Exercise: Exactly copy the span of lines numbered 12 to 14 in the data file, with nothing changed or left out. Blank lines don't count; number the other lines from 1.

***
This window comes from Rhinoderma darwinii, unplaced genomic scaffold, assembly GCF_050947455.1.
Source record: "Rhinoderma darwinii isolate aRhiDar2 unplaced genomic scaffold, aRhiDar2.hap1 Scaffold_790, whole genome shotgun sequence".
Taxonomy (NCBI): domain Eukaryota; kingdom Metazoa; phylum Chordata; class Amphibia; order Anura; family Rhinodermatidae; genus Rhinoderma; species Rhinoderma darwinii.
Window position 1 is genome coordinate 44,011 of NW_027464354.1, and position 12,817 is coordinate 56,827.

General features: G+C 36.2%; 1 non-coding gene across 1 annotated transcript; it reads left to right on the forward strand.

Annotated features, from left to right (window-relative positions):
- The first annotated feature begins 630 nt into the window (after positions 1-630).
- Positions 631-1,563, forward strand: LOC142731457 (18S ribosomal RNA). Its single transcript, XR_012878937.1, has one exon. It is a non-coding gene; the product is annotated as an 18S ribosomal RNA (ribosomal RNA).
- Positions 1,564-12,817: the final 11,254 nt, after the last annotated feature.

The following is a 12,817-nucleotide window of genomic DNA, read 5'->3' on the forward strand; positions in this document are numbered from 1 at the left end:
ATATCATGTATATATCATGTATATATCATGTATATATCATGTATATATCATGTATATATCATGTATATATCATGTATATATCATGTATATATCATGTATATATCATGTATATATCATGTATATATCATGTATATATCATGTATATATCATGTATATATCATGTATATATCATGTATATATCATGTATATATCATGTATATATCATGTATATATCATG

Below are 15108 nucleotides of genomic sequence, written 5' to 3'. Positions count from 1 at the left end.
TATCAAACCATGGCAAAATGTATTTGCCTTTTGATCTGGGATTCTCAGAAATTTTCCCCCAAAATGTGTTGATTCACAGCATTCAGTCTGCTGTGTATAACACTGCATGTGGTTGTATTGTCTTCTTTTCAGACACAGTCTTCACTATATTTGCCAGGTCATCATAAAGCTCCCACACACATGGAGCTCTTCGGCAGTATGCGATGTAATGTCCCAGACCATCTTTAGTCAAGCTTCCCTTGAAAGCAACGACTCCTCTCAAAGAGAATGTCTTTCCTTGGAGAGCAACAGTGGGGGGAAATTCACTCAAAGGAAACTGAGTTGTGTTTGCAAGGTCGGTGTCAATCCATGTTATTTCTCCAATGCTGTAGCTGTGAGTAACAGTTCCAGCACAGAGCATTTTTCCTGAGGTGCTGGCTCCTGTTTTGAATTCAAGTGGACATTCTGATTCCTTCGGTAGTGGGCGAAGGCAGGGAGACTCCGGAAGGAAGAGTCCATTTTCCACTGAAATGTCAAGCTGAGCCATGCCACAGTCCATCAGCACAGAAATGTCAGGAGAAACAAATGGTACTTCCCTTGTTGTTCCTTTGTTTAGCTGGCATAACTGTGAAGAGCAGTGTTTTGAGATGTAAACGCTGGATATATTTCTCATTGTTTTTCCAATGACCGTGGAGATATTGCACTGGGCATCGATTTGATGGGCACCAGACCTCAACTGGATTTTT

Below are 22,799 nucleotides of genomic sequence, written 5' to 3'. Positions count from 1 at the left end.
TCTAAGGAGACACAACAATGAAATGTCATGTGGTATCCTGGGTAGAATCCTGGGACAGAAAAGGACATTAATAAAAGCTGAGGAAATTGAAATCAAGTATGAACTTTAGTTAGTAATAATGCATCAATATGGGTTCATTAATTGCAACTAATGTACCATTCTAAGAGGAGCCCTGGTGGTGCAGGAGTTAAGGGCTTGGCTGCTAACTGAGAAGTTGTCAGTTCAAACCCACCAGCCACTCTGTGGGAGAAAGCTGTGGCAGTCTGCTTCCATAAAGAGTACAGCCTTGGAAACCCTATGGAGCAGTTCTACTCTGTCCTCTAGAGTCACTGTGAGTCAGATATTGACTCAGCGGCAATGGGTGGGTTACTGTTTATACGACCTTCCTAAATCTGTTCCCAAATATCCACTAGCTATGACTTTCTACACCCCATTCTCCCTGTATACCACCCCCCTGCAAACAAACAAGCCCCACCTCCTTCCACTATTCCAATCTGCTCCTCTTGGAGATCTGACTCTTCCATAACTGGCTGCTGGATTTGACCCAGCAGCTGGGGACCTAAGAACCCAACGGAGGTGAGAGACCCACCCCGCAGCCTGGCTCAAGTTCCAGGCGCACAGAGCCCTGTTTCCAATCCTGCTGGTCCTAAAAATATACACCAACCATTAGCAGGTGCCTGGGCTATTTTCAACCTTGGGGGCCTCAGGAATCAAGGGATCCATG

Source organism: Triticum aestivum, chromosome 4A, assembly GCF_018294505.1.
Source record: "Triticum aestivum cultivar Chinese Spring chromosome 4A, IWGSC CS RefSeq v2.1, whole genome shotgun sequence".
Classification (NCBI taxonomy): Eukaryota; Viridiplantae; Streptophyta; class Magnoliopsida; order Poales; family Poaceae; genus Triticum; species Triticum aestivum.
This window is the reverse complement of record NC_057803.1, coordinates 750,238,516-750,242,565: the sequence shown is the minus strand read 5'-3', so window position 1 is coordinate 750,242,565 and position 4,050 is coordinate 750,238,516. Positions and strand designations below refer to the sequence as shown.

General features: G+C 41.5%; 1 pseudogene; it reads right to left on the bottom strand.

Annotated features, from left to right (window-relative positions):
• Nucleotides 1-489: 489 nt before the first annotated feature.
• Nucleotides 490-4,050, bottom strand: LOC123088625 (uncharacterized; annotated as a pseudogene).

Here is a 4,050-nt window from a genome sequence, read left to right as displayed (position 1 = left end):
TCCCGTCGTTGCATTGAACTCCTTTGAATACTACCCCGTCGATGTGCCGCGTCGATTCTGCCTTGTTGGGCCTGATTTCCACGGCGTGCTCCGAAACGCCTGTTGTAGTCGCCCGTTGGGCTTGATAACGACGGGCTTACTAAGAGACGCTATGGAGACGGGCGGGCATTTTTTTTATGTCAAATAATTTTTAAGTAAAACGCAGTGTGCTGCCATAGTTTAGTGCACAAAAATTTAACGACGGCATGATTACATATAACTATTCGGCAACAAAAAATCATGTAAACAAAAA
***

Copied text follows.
Below are 15108 nucleotides of genomic sequence, written 5' to 3'. Positions count from 1 at the left end.
TATCAAACCATGGCAAAATGTATTTGCCTTTTGATCTGGGATTCTCAGAAATTTTCCCCCAAAATGTGTTGATTCACAGCATTCAGTCTGCTGTGTATAACACTGCATGTGGTTGTATTGTCTTCTTTTCAGACACAGTCTTCACTATATTTGCCAGGTCATCATAAAGCTCCCACACACATGGAGCTCTTCGGCAGTATGCGATGTAATGTCCCAGACCATCTTTAGTCAAGCTTCCCTTGAAAGCAACGACTCCTCTCAAAGAGAATGTCTTTCCTTGGAGAGCAACAGTGGGGGGAAATTCACTCAAAGGAAACTGAGTTGTGTTTGCAAGGTCGGTGTCAATCCATGTTATTTCTCCAATGCTGTAGCTGTGAGTAACAGTTCCAGCACAGAGCATTTTTCCTGAGGTGCTGGCTCCTGTTTTGAATTCAAGTGGACATTCTGATTCCTTCGGTAGTGGGCGAAGGCAGGGAGACTCCGGAAGGAAGAGTCCATTTTCCACTGAAATGTCAAGCTGAGCCATGCCACAGTCCATCAGCACAGAAATGTCAGGAGAAACAAATGGTACTTCCCTTGTTGTTCCTTTGTTTAGCTGGCATAACTGTGAAGAGCAGTGTTTTGAGATGTAAACGCTGGATATATTTCTCATTGTTTTTCCAATGACCGTGGAGATATTGCACTGGGCATCGATTTGATGGGCACCAGACCTCAACTGGATTTTT

Below are 22,799 nucleotides of genomic sequence, written 5' to 3'. Positions count from 1 at the left end.